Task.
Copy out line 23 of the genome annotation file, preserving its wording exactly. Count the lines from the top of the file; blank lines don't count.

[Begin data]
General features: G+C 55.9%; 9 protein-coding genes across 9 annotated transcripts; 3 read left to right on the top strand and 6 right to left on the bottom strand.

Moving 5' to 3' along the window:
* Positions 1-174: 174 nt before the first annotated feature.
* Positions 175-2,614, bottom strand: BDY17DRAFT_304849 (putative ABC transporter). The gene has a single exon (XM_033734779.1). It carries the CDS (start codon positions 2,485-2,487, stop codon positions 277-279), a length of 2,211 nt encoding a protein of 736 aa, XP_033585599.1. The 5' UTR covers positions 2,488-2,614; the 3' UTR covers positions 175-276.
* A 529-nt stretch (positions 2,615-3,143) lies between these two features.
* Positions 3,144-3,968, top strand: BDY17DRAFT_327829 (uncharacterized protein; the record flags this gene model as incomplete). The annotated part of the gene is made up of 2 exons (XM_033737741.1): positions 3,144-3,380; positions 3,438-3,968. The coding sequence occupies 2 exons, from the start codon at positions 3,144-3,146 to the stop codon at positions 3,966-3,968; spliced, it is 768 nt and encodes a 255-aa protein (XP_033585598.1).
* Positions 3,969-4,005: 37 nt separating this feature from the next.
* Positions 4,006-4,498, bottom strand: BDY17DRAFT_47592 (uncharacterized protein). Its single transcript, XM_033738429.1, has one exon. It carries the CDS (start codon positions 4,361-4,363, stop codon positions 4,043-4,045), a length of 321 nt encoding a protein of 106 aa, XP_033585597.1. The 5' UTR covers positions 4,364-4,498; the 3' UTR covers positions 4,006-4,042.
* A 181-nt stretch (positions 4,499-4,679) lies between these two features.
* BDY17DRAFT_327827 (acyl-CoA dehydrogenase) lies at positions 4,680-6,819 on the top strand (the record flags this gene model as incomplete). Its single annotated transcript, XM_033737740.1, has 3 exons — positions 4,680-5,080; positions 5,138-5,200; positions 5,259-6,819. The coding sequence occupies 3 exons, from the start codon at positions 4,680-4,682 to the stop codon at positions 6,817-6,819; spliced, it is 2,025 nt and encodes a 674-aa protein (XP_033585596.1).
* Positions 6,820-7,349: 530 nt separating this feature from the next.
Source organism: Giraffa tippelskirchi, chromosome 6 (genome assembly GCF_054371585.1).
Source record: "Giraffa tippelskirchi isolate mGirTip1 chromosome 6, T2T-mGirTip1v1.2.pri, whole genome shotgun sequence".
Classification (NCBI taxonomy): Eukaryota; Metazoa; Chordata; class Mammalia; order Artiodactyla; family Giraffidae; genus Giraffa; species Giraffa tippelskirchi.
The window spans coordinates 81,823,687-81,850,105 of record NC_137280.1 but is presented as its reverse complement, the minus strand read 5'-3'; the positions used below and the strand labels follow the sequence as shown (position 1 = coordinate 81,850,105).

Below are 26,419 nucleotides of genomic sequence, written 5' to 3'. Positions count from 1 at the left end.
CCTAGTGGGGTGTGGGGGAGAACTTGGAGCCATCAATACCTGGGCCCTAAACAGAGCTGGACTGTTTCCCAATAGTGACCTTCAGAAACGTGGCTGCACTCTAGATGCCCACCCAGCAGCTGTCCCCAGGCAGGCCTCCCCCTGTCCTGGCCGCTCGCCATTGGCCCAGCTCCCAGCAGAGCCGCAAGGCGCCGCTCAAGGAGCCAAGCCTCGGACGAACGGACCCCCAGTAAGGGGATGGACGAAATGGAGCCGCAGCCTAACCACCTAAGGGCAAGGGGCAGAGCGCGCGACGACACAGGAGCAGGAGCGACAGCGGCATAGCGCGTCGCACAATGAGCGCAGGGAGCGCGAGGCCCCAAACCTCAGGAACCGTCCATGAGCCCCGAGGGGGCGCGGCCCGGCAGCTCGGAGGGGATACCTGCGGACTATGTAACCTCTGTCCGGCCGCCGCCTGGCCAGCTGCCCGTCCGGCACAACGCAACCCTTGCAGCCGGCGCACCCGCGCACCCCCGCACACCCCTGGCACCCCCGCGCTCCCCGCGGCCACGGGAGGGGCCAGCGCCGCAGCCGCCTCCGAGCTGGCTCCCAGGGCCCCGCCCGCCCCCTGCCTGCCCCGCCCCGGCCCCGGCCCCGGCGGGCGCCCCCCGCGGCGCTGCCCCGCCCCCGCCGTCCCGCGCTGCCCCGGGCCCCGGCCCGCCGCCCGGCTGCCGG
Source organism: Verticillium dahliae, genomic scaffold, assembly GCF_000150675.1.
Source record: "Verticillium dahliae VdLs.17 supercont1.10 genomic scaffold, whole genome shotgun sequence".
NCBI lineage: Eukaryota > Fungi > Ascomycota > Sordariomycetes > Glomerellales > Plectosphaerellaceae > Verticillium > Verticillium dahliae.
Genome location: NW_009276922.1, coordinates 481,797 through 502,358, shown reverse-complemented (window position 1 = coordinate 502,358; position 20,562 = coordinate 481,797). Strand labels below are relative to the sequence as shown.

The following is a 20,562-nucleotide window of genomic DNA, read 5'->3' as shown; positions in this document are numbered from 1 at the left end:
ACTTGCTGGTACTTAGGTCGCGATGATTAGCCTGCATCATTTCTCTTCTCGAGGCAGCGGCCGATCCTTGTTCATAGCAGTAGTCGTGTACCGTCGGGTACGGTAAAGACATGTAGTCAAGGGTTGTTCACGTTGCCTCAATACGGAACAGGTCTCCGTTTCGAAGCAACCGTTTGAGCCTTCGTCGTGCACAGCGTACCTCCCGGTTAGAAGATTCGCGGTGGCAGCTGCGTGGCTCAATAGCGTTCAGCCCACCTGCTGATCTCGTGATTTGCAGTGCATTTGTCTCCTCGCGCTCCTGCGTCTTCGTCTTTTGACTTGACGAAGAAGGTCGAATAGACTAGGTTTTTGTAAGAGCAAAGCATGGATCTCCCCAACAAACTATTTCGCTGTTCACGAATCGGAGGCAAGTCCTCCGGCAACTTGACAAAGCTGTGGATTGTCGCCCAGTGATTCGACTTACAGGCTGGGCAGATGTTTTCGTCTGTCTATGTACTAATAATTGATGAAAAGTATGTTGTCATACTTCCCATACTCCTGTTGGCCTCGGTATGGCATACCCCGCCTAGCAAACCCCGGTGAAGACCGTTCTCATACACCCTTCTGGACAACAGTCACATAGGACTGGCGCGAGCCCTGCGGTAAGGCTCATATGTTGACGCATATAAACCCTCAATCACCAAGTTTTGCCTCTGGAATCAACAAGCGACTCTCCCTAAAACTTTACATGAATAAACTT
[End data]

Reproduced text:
ACTTGCTGGTACTTAGGTCGCGATGATTAGCCTGCATCATTTCTCTTCTCGAGGCAGCGGCCGATCCTTGTTCATAGCAGTAGTCGTGTACCGTCGGGTACGGTAAAGACATGTAGTCAAGGGTTGTTCACGTTGCCTCAATACGGAACAGGTCTCCGTTTCGAAGCAACCGTTTGAGCCTTCGTCGTGCACAGCGTACCTCCCGGTTAGAAGATTCGCGGTGGCAGCTGCGTGGCTCAATAGCGTTCAGCCCACCTGCTGATCTCGTGATTTGCAGTGCATTTGTCTCCTCGCGCTCCTGCGTCTTCGTCTTTTGACTTGACGAAGAAGGTCGAATAGACTAGGTTTTTGTAAGAGCAAAGCATGGATCTCCCCAACAAACTATTTCGCTGTTCACGAATCGGAGGCAAGTCCTCCGGCAACTTGACAAAGCTGTGGATTGTCGCCCAGTGATTCGACTTACAGGCTGGGCAGATGTTTTCGTCTGTCTATGTACTAATAATTGATGAAAAGTATGTTGTCATACTTCCCATACTCCTGTTGGCCTCGGTATGGCATACCCCGCCTAGCAAACCCCGGTGAAGACCGTTCTCATACACCCTTCTGGACAACAGTCACATAGGACTGGCGCGAGCCCTGCGGTAAGGCTCATATGTTGACGCATATAAACCCTCAATCACCAAGTTTTGCCTCTGGAATCAACAAGCGACTCTCCCTAAAACTTTACATGAATAAACTT